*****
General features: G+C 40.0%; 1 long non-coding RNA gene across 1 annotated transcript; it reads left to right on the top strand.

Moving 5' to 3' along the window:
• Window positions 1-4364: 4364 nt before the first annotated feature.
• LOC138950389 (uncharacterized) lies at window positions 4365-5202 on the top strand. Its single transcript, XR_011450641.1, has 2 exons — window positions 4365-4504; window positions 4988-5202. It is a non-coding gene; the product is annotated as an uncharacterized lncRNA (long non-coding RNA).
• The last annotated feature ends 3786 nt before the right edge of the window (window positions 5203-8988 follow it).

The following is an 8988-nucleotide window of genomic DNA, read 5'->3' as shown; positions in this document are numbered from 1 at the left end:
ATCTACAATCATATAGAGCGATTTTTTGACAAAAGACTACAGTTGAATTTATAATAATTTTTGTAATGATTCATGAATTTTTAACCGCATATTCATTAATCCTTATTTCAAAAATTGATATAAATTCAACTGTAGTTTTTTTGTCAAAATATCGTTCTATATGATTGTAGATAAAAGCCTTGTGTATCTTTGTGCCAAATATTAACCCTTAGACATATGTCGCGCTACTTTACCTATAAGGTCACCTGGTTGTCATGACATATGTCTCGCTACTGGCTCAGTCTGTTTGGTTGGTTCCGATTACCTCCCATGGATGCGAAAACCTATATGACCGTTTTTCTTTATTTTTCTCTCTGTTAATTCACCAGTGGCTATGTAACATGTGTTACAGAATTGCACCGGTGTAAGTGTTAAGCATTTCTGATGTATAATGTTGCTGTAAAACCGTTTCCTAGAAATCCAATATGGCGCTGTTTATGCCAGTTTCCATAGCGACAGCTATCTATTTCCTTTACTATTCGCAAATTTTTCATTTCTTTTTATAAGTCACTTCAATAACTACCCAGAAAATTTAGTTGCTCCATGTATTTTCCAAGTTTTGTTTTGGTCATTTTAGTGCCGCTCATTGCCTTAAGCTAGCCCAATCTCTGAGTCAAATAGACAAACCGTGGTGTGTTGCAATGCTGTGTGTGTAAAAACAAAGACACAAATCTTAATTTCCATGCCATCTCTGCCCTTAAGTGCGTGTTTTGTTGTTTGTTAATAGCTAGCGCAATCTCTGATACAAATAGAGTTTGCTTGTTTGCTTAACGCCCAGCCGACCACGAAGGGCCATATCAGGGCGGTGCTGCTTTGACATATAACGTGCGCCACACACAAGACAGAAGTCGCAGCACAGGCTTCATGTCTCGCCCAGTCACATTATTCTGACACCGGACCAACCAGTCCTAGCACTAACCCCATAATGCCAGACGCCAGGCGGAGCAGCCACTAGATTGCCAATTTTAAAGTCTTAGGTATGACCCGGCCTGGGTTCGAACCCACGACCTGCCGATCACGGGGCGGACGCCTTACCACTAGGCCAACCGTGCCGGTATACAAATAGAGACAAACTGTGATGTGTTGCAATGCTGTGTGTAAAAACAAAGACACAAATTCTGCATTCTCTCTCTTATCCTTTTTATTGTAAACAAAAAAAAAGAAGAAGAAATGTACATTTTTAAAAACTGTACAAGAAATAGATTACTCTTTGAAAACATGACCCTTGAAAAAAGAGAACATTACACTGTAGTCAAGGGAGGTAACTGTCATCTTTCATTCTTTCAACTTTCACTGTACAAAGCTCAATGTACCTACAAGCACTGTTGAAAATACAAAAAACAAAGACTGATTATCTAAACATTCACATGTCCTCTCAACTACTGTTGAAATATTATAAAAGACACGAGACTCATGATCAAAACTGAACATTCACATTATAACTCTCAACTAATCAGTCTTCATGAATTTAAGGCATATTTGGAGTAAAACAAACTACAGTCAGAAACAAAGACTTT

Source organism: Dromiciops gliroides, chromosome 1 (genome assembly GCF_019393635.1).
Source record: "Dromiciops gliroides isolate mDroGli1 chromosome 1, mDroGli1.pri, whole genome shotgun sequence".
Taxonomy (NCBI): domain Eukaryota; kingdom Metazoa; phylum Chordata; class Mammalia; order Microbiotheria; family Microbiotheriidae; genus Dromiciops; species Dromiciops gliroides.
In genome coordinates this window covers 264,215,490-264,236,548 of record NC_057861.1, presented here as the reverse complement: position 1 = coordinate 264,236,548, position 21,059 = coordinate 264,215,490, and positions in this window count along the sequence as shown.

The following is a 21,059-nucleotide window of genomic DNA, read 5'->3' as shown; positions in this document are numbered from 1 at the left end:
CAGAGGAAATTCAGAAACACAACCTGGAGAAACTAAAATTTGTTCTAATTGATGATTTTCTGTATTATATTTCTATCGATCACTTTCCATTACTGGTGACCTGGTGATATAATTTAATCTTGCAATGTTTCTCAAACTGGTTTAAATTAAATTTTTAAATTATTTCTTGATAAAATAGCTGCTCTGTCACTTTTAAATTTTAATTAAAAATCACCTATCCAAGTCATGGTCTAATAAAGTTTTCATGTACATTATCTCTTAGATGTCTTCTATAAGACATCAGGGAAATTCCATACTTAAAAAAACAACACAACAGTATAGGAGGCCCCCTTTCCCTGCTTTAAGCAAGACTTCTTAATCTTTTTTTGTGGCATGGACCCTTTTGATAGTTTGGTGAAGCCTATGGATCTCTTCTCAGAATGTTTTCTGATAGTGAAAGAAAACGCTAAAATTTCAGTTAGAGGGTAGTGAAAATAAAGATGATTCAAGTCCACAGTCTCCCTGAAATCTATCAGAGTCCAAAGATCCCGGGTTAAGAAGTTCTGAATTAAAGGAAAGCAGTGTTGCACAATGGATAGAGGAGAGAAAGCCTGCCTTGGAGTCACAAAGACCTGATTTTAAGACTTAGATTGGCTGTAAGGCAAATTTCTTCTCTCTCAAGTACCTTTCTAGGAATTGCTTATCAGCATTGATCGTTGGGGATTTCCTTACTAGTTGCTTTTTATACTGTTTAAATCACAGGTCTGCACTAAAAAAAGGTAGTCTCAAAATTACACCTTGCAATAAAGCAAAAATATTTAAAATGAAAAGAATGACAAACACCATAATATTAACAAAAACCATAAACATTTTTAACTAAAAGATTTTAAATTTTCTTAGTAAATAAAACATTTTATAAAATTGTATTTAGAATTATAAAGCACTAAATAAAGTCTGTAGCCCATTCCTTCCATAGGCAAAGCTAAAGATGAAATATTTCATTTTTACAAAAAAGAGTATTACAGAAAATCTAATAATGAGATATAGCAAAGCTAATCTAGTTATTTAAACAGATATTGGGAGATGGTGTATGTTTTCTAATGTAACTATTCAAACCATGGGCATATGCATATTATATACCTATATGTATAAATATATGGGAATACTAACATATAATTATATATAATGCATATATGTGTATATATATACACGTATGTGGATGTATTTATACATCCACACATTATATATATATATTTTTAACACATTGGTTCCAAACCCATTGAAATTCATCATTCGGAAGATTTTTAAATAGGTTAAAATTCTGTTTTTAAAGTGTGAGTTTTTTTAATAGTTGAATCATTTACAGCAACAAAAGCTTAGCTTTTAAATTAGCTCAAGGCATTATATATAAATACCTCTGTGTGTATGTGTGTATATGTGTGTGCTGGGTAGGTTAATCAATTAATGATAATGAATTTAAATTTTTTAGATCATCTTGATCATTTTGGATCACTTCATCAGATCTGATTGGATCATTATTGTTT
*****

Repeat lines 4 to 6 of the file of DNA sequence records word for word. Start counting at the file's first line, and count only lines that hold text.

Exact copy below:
• LOC138950389 (uncharacterized) lies at window positions 4365-5202 on the top strand. Its single transcript, XR_011450641.1, has 2 exons — window positions 4365-4504; window positions 4988-5202. It is a non-coding gene; the product is annotated as an uncharacterized lncRNA (long non-coding RNA).
• The last annotated feature ends 3786 nt before the right edge of the window (window positions 5203-8988 follow it).

The following is an 8988-nucleotide window of genomic DNA, read 5'->3' as shown; positions in this document are numbered from 1 at the left end: